Steve Warren's search for the fragile X gene

Outfitted in a too-long white coat, Steve Warren played the part of Alexander Fleming, the discoverer of penicillin, in a school play in his East Detroit hometown. The experience convinced the third grader that he wanted to do research, although he assumed (maybe because of the white coat) that he would first have to become a physician. So, like Fleming, he set off on that path, until, like Fleming, the excitement, reality, and urgency of actually doing research changed his direction.

As a freshman at Michigan State University (MSU), in the first of several fortuitous turns, Warren got a part-time job running diagnostic tests for genetic disorders. He had found his field. During summers, he worked with the genetics group at Henry Ford Hospital. His mentors were so impressed that they asked the undergraduate to set up Detroit's first Tay Sachs screening program. Warren used his own blood serum as the control, returning to Detroit every year to donate more liters.

Considering whether to go to medical school, Warren decided to go straight for the PhD. Medical school and residency, which his fiancée Karen was preparing to do, seemed exciting but would take him away from research too long. He was in a hurry. As an MSU undergraduate, he already had taken all the courses required for his doctorate. As a graduate student, he worked in pediatrics genetics, with his own set of patients. He also did research -- publishing 12 papers -- on Bloom syndrome, an extremely rare genetic disease causing increased susceptibility to cancer. He discovered why: cells from patients mutate at higher rates.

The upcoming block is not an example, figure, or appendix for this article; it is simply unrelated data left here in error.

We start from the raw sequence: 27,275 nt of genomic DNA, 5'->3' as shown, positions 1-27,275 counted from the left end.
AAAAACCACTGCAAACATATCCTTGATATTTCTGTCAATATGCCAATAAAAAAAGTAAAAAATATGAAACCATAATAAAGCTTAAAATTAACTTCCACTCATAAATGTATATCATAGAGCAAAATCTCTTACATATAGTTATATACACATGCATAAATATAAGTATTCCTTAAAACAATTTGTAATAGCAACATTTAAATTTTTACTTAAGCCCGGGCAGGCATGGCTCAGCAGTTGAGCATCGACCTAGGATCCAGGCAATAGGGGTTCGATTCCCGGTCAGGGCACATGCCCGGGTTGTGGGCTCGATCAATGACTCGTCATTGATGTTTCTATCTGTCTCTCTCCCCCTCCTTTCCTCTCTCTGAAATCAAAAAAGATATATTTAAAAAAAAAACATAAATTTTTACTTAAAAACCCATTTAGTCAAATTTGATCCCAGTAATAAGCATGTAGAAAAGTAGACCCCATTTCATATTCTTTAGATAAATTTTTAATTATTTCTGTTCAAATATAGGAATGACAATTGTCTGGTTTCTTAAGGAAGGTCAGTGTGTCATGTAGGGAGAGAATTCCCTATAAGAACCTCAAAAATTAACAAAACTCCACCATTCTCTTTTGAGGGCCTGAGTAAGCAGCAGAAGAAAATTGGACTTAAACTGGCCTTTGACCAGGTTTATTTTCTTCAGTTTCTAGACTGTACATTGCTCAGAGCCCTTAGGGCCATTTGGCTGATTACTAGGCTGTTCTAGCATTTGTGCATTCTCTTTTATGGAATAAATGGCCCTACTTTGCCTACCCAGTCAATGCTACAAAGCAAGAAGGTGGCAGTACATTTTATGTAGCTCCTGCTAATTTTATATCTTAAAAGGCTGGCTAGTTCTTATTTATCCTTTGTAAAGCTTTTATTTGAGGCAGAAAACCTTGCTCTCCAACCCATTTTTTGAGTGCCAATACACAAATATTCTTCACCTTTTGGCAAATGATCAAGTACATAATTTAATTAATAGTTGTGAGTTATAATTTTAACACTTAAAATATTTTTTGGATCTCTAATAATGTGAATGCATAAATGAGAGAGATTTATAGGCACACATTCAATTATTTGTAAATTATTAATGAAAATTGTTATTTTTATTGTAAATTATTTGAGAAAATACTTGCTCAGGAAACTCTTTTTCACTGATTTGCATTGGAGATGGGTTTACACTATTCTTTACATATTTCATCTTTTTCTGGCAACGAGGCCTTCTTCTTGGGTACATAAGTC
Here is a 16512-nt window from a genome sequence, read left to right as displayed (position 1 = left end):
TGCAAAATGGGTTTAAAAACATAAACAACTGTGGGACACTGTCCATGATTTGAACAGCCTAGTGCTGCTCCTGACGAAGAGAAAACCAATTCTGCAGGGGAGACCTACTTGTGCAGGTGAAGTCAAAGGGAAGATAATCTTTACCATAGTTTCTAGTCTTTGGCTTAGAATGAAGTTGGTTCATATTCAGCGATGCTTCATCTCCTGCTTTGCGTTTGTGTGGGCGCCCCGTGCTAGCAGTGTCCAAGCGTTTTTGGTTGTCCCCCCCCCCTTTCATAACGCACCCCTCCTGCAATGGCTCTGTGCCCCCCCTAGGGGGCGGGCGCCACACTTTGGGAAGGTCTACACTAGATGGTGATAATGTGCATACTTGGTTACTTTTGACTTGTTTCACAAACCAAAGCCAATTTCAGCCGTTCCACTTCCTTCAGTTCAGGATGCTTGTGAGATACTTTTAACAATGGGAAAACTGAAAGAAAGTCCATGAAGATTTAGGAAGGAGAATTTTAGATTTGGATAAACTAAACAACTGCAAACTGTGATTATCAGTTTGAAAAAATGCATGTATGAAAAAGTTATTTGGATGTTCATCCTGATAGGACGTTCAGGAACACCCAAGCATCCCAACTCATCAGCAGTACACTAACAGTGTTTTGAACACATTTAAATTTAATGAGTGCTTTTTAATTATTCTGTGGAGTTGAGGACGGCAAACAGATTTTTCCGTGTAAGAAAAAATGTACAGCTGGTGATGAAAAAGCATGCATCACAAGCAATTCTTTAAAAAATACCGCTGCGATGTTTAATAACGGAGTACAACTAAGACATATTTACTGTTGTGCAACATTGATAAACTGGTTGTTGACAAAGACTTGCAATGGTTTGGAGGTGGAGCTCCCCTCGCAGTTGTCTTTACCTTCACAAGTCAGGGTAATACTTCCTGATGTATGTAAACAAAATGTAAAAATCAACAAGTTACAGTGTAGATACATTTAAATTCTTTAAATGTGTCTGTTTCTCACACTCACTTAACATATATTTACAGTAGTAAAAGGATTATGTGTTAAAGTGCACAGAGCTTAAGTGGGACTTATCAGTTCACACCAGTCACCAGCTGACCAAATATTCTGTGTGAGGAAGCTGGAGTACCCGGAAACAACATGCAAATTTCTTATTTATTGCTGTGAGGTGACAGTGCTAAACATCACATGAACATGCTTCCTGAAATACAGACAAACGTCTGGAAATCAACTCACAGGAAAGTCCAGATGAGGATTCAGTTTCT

Warren first met "marker X syndrome" (the condition later renamed fragile X) as a postdoctoral student at the University of Illinois at Chicago. In another stroke of fortune, a former lab bench mate told him about his own postdoctoral work at the University of Hawaii, then the mecca for marker X studies. Warren was intrigued. Like Bloom disease, marker X had chromosome fragility, but unlike Bloom, in which breaks occur randomly, marker X breakage occurs in one place.

After his postdoc, job offers abounded but Emory University made an offer he could not refuse. Instead of running a diagnostic lab, he could devote all his time to research. He knew his plan to find the marker X gene was ambitious. He told himself if he didn't make tenure, he could always run a diagnostic lab elsewhere.

As the tenure clock ticked, however, the search proved elusive. Emory gambled that he would succeed, based on recommendations from leading scientists and Warren's selection by the Howard Hughes Medical Institute, which had the uncanny ability to recognize and fund researchers just before their first big success.

As described in more detail in the Research section, Warren placed the human X chromosome in a rodent cell line and then looked for a rearrangement of human and rodent genes suggesting a translocation following chromosome breakage. It didn't work because the bacteria in which the fragile human DNA was placed were unstable. Then, serendipitously, he heard Baylor postdoc David Nelson describe how he and mentor Tom Caskey cloned human X chromosome DNA using yeast, not bacteria. The three became collaborators, a team that went international when Holland scientist Ben Oostra provided genetic material from numerous marker X families.